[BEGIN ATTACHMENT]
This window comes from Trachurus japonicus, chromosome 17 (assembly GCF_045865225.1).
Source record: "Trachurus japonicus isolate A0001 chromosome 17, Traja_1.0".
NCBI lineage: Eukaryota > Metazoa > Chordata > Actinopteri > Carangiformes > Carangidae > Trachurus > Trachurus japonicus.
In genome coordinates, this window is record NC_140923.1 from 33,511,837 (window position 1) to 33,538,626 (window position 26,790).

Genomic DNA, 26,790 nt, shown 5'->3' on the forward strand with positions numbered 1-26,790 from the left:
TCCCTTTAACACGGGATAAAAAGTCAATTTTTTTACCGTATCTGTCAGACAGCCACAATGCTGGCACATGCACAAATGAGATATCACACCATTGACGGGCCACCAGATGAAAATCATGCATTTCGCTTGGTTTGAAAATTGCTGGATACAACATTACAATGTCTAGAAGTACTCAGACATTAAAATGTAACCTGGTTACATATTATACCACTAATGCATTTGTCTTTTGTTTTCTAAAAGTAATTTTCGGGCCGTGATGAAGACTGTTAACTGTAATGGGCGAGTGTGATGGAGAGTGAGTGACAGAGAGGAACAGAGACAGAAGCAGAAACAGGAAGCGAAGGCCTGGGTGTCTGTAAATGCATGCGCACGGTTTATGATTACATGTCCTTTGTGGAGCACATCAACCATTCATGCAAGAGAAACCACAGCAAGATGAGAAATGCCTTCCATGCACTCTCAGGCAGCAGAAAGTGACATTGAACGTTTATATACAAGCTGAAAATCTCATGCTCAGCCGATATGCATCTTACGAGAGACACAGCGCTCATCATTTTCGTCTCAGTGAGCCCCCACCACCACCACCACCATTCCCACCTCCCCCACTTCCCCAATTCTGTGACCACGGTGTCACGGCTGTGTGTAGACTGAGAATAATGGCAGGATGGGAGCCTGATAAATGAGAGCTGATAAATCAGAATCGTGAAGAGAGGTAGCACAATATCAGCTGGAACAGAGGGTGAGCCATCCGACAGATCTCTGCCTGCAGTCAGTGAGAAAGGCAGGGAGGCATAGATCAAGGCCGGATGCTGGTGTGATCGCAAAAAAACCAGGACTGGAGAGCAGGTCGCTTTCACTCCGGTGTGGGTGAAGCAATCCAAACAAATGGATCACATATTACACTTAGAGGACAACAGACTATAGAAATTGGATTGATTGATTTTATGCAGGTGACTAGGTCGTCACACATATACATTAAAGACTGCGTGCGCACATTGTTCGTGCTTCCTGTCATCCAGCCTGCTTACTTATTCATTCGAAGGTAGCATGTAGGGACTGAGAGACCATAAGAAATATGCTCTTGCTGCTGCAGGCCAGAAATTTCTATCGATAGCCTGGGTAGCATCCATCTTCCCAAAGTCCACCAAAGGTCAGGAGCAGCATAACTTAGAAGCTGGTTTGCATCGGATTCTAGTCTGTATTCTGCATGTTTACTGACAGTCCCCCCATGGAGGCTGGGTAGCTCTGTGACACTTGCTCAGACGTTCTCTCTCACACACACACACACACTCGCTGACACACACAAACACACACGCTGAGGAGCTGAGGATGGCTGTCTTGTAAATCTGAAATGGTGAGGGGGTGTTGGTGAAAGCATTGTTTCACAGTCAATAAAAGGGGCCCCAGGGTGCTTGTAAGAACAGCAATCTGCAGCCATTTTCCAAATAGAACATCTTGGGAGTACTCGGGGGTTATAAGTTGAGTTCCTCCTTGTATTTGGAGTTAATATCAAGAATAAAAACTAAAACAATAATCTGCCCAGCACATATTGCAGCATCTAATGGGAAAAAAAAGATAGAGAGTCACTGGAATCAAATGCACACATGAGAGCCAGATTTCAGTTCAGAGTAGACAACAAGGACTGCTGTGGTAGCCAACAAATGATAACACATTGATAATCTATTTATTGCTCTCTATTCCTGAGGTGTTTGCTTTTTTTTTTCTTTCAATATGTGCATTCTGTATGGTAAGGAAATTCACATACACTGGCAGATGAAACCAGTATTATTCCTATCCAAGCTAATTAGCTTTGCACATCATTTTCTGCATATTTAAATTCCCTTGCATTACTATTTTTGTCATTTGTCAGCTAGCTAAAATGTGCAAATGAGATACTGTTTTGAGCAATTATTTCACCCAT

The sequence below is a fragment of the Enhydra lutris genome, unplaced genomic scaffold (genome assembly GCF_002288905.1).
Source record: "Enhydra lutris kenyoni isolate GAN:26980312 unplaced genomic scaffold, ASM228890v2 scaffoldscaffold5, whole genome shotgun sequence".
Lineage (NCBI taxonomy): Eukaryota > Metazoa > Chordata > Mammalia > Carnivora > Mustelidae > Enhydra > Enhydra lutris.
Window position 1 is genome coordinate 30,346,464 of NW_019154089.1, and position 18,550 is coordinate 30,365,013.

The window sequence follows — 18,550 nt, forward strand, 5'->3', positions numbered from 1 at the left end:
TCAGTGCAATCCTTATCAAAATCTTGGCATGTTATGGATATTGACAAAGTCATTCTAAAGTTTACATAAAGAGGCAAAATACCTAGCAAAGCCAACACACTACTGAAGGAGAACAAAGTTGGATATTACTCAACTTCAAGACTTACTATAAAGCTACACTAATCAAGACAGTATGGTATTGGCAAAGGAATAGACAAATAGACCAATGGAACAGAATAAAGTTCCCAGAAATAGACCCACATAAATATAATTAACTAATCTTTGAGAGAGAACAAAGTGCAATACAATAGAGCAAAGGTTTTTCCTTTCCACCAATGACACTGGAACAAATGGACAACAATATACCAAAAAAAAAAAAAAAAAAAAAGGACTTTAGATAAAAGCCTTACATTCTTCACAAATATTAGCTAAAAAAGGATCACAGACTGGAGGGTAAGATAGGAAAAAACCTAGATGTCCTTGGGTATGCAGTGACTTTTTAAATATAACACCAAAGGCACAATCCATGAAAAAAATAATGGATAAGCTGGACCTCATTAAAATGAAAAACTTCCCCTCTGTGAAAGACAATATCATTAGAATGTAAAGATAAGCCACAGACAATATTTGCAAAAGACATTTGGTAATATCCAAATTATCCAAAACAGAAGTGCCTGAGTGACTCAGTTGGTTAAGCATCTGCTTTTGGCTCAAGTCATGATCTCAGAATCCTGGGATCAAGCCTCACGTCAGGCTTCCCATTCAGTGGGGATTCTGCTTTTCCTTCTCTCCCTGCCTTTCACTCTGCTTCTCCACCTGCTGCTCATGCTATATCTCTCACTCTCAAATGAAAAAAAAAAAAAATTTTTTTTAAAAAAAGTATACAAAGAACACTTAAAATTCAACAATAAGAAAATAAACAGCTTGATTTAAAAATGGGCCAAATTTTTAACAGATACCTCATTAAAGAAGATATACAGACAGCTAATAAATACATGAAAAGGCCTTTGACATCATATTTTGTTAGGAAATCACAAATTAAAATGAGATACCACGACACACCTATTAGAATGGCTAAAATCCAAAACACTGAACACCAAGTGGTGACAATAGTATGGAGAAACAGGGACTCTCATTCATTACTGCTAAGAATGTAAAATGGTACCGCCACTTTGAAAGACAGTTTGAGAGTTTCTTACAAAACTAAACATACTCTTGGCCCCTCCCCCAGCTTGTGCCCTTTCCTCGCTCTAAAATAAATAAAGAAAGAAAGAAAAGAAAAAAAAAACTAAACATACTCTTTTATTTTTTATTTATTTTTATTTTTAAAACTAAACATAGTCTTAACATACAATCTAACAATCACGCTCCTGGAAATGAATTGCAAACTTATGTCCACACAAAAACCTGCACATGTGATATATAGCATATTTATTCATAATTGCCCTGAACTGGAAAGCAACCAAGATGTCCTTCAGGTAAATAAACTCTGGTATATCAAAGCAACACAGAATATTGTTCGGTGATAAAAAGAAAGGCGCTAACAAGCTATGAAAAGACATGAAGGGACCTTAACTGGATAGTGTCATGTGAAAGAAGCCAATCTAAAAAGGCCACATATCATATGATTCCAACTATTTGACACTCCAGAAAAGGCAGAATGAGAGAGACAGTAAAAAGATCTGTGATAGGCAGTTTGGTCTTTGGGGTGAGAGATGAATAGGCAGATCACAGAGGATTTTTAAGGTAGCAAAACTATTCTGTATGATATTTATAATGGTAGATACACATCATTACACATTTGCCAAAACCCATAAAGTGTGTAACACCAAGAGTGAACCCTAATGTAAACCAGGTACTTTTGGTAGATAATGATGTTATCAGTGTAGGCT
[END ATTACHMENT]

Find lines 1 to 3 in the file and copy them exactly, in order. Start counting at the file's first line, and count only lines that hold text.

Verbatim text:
This window comes from Trachurus japonicus, chromosome 17 (assembly GCF_045865225.1).
Source record: "Trachurus japonicus isolate A0001 chromosome 17, Traja_1.0".
NCBI lineage: Eukaryota > Metazoa > Chordata > Actinopteri > Carangiformes > Carangidae > Trachurus > Trachurus japonicus.